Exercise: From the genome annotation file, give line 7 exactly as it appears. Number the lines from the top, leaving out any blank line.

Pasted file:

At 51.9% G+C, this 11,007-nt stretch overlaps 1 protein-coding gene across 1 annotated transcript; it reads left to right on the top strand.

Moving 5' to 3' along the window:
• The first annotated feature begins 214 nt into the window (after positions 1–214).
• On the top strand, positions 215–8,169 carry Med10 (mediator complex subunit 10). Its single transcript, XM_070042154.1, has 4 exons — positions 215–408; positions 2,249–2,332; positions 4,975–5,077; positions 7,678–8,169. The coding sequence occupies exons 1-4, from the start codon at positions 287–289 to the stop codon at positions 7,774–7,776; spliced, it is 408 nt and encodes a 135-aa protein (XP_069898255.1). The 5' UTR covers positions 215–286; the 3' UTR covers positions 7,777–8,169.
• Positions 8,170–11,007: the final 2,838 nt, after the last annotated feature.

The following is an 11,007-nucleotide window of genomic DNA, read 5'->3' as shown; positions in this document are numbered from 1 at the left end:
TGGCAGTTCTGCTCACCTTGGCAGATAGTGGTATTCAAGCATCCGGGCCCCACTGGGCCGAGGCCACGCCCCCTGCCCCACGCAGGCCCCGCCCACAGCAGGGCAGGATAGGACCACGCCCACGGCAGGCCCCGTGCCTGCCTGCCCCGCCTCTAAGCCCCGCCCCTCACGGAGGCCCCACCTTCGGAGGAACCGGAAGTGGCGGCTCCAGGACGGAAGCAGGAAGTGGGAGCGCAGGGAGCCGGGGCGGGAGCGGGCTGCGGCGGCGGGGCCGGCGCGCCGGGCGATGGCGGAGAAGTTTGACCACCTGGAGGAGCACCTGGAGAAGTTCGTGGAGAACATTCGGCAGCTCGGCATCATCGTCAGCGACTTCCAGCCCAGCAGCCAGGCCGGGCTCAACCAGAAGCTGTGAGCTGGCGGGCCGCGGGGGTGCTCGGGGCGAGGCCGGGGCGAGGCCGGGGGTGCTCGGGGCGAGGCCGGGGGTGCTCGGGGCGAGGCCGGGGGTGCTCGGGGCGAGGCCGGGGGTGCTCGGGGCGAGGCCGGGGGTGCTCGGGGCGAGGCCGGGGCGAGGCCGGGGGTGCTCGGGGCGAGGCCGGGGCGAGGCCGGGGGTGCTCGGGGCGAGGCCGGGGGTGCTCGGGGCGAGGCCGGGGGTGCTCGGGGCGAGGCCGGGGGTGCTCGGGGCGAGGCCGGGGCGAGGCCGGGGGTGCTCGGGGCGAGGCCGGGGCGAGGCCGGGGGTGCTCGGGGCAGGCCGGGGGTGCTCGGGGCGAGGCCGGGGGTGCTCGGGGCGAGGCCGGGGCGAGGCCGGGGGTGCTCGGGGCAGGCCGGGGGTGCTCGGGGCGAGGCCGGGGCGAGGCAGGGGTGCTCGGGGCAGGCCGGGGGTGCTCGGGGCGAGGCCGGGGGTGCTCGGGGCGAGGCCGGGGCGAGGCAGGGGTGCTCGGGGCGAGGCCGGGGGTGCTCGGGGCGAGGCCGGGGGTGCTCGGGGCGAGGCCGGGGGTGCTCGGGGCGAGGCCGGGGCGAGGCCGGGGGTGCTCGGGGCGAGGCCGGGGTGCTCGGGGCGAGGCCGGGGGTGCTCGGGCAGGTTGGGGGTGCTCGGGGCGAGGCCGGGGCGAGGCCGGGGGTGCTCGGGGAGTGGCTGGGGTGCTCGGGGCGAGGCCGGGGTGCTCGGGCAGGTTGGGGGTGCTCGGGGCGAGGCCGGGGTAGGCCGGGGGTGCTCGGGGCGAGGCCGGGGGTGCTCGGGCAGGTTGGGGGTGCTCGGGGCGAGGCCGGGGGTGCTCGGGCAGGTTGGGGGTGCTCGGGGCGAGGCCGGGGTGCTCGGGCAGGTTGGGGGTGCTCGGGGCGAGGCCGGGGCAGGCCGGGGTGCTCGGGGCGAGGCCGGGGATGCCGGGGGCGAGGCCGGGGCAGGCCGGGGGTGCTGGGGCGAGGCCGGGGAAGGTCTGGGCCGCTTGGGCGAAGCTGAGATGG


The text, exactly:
TGGCAGTTCTGCTCACCTTGGCAGATAGTGGTATTCAAGCATCCGGGCCCCACTGGGCCGAGGCCACGCCCCCTGCCCCACGCAGGCCCCGCCCACAGCAGGGCAGGATAGGACCACGCCCACGGCAGGCCCCGTGCCTGCCTGCCCCGCCTCTAAGCCCCGCCCCTCACGGAGGCCCCACCTTCGGAGGAACCGGAAGTGGCGGCTCCAGGACGGAAGCAGGAAGTGGGAGCGCAGGGAGCCGGGGCGGGAGCGGGCTGCGGCGGCGGGGCCGGCGCGCCGGGCGATGGCGGAGAAGTTTGACCACCTGGAGGAGCACCTGGAGAAGTTCGTGGAGAACATTCGGCAGCTCGGCATCATCGTCAGCGACTTCCAGCCCAGCAGCCAGGCCGGGCTCAACCAGAAGCTGTGAGCTGGCGGGCCGCGGGGGTGCTCGGGGCGAGGCCGGGGCGAGGCCGGGGGTGCTCGGGGCGAGGCCGGGGGTGCTCGGGGCGAGGCCGGGGGTGCTCGGGGCGAGGCCGGGGGTGCTCGGGGCGAGGCCGGGGGTGCTCGGGGCGAGGCCGGGGCGAGGCCGGGGGTGCTCGGGGCGAGGCCGGGGCGAGGCCGGGGGTGCTCGGGGCGAGGCCGGGGGTGCTCGGGGCGAGGCCGGGGGTGCTCGGGGCGAGGCCGGGGGTGCTCGGGGCGAGGCCGGGGCGAGGCCGGGGGTGCTCGGGGCGAGGCCGGGGCGAGGCCGGGGGTGCTCGGGGCAGGCCGGGGGTGCTCGGGGCGAGGCCGGGGGTGCTCGGGGCGAGGCCGGGGCGAGGCCGGGGGTGCTCGGGGCAGGCCGGGGGTGCTCGGGGCGAGGCCGGGGCGAGGCAGGGGTGCTCGGGGCAGGCCGGGGGTGCTCGGGGCGAGGCCGGGGGTGCTCGGGGCGAGGCCGGGGCGAGGCAGGGGTGCTCGGGGCGAGGCCGGGGGTGCTCGGGGCGAGGCCGGGGGTGCTCGGGGCGAGGCCGGGGGTGCTCGGGGCGAGGCCGGGGCGAGGCCGGGGGTGCTCGGGGCGAGGCCGGGGTGCTCGGGGCGAGGCCGGGGGTGCTCGGGCAGGTTGGGGGTGCTCGGGGCGAGGCCGGGGCGAGGCCGGGGGTGCTCGGGGAGTGGCTGGGGTGCTCGGGGCGAGGCCGGGGTGCTCGGGCAGGTTGGGGGTGCTCGGGGCGAGGCCGGGGTAGGCCGGGGGTGCTCGGGGCGAGGCCGGGGGTGCTCGGGCAGGTTGGGGGTGCTCGGGGCGAGGCCGGGGGTGCTCGGGCAGGTTGGGGGTGCTCGGGGCGAGGCCGGGGTGCTCGGGCAGGTTGGGGGTGCTCGGGGCGAGGCCGGGGCAGGCCGGGGTGCTCGGGGCGAGGCCGGGGATGCCGGGGGCGAGGCCGGGGCAGGCCGGGGGTGCTGGGGCGAGGCCGGGGAAGGTCTGGGCCGCTTGGGCGAAGCTGAGATGG